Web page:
It seems impossible to believe that over 60 years have passed since I saw a notice in the dog papers of an inaugural meeting of the proposed "Bristol Collie Club". I was surprised when I entered the little back room of the Railway Hotel to find some fifteen or sixteen people assembled there. Some of them had travelled long distances to get there, others unable to make it in those days of difficult travel, had written letters of support.


It was agreed there and then to try and form a Club to be named the Bristol Collie Club and seek sponsorship from the only two* collie clubs in existence. the British and Collie Association.  The other requirement of the KC was that 25 founder members should put down £2.00 each to be banked for the future of the club. This proved more difficult. The average weekly industrial wage was £3.00 a week. The agricultural wage about £2.00 a week. Women earned considerably less [as they still do]. My wage in the women's land army was just over £1.00 per week for 48 hours. My future husband earned just 50p per week, for being shot at nightly in a Lancaster bomber flying over Germany, still this went up if you were lucky enough to reach the age of 21, which many did not. But now the war was over and a new spirit of optimism and hope for the future pervaded in that dingy room. Somehow the money was found and a few months later the British Collie Club agreed to sponsor us, provided we changed the name which had the same initials as theirs. All this took time and it was two years later in 1949 that the KC finally recognised "The West of England Collie Society", [Now often referred to as WECS].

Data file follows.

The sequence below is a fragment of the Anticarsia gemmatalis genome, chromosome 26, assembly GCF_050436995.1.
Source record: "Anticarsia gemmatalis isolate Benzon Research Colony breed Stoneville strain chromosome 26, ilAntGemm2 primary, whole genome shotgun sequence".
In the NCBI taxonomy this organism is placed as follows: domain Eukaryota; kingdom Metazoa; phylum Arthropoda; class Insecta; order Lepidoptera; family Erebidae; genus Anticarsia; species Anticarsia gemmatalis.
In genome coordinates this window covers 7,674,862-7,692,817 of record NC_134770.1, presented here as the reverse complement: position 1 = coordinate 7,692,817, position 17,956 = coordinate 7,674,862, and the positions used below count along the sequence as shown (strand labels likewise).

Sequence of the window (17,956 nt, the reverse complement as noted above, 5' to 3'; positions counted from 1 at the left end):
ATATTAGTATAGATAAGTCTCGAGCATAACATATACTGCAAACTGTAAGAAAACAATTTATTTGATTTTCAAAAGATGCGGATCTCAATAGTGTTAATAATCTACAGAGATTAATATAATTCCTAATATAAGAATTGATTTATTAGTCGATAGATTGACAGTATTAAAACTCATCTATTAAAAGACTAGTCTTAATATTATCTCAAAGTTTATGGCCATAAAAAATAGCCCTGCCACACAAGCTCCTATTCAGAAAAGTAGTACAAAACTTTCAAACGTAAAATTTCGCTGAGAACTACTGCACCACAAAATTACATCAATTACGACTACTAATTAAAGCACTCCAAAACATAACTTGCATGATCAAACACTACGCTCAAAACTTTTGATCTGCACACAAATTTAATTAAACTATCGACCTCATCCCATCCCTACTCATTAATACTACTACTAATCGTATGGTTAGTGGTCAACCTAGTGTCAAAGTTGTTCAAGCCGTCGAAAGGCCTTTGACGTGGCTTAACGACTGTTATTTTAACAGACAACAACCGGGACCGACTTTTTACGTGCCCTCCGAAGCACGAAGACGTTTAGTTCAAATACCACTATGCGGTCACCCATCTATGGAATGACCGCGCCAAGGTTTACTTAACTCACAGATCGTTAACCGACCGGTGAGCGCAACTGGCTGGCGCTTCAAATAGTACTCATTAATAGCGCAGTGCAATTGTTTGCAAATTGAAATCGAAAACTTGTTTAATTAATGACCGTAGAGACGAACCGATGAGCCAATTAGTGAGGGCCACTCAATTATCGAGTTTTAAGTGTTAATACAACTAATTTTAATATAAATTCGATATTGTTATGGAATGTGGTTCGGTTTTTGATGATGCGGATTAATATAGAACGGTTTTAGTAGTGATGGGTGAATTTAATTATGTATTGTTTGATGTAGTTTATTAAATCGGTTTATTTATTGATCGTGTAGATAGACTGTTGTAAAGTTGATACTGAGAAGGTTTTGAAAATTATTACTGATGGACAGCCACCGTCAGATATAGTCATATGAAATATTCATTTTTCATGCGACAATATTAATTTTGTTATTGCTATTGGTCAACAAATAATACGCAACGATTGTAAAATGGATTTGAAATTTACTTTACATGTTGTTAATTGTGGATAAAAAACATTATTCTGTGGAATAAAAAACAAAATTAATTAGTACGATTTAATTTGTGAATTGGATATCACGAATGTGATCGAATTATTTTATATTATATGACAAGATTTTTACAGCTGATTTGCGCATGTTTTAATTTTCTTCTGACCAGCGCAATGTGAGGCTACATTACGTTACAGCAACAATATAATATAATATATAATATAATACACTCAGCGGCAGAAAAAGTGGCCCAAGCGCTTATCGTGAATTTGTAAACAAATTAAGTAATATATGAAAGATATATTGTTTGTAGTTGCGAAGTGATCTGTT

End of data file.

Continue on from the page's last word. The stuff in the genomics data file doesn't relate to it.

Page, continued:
Mr Finlay from Paignton, who had put the original notice in the dog paper was elected Secretary, Mr Armitage of Downend, Bristol was made Chairman and Mr Fred Dawes who owned an egg packing factory in Fishponds was made President.  By the time we ran our first show I had taken over the secretary ship and none of us having had any experience in running show, approached our first Open show with some trepidation. We knew that any venue had to be within walking distance of a Railway Station and the Bristol Cattle Market, adjacent to Temple Meads was chosen as our first show. We had chosen a prestigious judge in Ada Bishop and she had drawn an entry of 66 which was both Roughs and Smooth's [One and the same breed in those days], as Chows still are today.


We have really lost a link with history when we recently lost this daughter of the legendary W.W.Stansfield and his World influential Launds.

Hazel Hunt


The West of England Collie Society’s first show held at the Bristol Cattle Market, which took place in the autumn of 1949,  introduced five new trophies, all solid silver at the insistence of 
the club’s first Chairman Mr Armitage.

At the Society’s first Championship Show in September 1956, the judge  Mr S. A. Martin ‘Sylvestrel’ gave Mr Frank Mitchell a day to  remember with three bitches in the challenge, including  Sceptre of Glenmist, winning from puppy, with the dog  ticket going to Lancelot of Overmist, both winning  their only Challenge Certificate on the day.

Championship status was withdrawn for the  following year, but returned in 1959 for a three  year run before the Society once again  reverted to Open Show status, until  Championship status finally returned  for an almost thirty year run in 1969.

The West of England Collie Society’s current aims and objective shall be:

To promote the breeding and exhibition of the pedigree Collie – Rough and Smooth.

To help and encourage the novice and small breeder.

To do all possible to further the progress of the breed as a whole.